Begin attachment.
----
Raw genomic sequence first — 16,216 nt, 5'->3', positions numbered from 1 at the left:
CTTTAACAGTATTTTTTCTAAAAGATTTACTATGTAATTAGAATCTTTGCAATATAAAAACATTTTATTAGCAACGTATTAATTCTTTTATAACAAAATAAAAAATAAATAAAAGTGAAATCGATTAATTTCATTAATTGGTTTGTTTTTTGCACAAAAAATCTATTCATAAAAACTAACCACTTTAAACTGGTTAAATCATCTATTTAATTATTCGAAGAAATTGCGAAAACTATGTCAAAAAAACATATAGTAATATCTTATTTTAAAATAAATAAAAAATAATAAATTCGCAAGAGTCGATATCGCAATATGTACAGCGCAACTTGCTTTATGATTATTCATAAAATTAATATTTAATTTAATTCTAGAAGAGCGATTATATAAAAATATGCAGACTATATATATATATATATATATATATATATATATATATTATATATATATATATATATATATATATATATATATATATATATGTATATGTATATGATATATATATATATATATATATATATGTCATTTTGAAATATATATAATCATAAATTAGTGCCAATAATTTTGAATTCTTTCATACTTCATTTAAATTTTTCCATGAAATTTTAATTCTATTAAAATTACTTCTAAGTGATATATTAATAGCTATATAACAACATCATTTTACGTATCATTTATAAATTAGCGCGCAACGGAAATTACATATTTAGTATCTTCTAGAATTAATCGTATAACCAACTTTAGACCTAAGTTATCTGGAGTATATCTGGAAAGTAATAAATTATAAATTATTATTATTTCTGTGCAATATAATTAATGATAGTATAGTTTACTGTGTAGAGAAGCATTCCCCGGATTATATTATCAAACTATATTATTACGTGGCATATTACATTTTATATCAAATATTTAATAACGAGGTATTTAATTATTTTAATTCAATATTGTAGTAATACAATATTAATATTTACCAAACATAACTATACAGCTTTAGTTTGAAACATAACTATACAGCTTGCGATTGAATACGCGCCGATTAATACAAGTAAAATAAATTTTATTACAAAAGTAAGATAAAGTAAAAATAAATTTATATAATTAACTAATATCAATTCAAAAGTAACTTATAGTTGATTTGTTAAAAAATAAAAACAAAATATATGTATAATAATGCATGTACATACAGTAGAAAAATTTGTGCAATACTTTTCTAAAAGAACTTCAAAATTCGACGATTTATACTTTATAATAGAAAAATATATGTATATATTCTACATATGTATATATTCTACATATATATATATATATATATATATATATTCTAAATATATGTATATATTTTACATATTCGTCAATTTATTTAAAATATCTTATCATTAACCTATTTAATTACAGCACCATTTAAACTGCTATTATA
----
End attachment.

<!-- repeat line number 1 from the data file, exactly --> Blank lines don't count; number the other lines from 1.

Raw genomic sequence first — 16,216 nt, 5'->3', positions numbered from 1 at the left: